3. Don't give me that saucy look. Choose your sauce wisely. Gnocchi goes better with sauces with a high oil count, and the heaviness of the potatoes does not lend them to 'summery' sauces like oil and chili. Go for gold with carbonaras, sage and burnt butter, or if you must go tomato, go a ragout.

This recipe will make 3-4 serve of gnocchi.

1kg of starchy potatoes like desirees

2 cups of flour MAXIMUM


1 egg
Put the potatoes into the oven at 180 degrees for an hour or so until they're easily pierced with a fork. Remove and leave to cool enough to handle (these are hot potatoes after all).

Peel the potatoes (you should be able to do this with your fingers) and either push through a ricer or grate using a block grater so that a fine consistency is achieved.
Mix through one lightly beaten egg. Gradually add flour to the mix until you can handle the dough without it sticking everywhere (don't add any extra as more will be incorporated as you knead). Turn the dough onto a floured surface and knead for 5 minutes or so.
Split the dough into 4 balls.

Roll the first ball out on a board until it's a log around 3cm thick.
Then cut the log into pieces around 3cm each. You should end up with... a 3cm cubed cube. Get it?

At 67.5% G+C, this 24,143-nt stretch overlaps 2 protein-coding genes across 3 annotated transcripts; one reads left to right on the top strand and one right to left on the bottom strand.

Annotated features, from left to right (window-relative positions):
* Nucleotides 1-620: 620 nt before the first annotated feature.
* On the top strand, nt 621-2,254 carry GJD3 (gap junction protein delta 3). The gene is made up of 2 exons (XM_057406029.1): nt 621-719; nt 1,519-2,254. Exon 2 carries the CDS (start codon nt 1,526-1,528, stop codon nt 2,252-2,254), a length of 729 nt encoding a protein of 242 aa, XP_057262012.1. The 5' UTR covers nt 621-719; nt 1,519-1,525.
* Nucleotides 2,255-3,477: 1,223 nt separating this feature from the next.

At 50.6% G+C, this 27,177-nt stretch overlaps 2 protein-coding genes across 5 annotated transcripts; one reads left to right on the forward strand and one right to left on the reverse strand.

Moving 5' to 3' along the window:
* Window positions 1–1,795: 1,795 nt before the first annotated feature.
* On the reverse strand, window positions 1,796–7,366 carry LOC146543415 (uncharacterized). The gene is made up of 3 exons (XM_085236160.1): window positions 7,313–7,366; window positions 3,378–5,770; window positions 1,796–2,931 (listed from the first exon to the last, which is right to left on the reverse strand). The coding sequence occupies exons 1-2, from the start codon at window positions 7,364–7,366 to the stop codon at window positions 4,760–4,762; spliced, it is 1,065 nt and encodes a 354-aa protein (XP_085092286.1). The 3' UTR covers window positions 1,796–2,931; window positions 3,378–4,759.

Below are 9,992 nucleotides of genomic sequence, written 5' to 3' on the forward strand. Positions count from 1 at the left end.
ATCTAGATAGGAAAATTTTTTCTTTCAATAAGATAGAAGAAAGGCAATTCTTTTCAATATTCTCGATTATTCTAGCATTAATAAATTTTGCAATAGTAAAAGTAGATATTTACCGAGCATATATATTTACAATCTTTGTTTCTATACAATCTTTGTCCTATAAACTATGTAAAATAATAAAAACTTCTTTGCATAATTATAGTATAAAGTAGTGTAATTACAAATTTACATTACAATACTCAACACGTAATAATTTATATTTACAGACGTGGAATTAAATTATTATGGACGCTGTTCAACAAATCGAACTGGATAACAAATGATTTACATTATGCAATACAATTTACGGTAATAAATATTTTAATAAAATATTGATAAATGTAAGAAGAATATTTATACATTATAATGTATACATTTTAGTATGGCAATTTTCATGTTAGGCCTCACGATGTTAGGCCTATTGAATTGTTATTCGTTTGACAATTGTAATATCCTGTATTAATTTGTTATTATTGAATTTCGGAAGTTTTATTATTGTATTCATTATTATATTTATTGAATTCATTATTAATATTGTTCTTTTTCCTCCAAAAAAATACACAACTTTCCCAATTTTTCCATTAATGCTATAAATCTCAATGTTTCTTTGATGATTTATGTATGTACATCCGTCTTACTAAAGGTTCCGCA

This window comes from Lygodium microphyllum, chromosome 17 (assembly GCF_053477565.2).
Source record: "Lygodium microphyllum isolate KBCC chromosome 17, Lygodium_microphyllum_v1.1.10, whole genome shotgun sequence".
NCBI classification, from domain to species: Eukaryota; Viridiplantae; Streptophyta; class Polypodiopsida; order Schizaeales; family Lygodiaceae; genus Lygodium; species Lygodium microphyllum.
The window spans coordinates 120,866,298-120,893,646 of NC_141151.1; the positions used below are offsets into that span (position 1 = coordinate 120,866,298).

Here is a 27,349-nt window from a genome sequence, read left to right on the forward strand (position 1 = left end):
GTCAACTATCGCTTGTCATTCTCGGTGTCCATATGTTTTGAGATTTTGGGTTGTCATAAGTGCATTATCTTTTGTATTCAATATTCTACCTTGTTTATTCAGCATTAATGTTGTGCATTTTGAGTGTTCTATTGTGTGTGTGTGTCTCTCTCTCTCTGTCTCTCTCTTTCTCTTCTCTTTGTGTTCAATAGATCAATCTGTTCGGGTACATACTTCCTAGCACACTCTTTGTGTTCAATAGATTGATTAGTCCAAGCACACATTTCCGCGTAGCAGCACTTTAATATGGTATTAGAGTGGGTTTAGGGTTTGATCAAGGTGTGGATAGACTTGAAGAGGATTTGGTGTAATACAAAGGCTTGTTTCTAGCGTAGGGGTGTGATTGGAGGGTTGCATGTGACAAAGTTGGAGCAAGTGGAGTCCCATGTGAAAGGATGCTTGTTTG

Roll the first piece into a ball, and then press lightly onto the prongs of a fork to create a ridge.
Roll the ball along the ridge so that it goes around able half of the ball. This is not just for presentation; the ridges will grab your chosen sauce better.

You may have noticed, you no longer have a ball. You have an oval, or a log. That's okay, just lightly press the gnocchi into the shape below.
Set the finished gnocchi piece onto a floured surface or a sheet of baking paper.
Repeat for the remaining pieces, and then for the remaining balls of dough.

You can then freeze the gnocchi on a baking tray; when solid you can throw them in a freezer bag to save room. Else you can boil them up straight away!
To cook, bring a pot of salted water to the boil. Drop in the gnocchi and as they float up to the top, scoop them out with a slotted spoon.
Tomorrow i'll put up a sauce to have with the gnocchi.

Night night

Baklazhanovaya Ikra.... what now?

Baklazhanovaya Ikra can be most accurately described as the Russian version of poor man's caviar, or Babaganoush. That's not to say it's the same thing! The thing i love about this dip is that it tastes so fresh and zingy, as opposed to the Russian comfort food we've all come to know. I love this dip tipped with parsley, and spread across a crusty slice of bread; it seems to go really well with a sharp white wine.

It's a great REALLY simple recipe to take to a party, better than buying an overly salted dip from the supermarket.


1 large (and i mean LARGE) eggplant... look for one around 750gm
2 tomatoes, chopped
1 medium onion, chopped
2 tbs red vinegar or lemon juice (i prefer lemon juice for the freshness factor)
2 tbs good oil (olive is an easy choice)

Black Pepper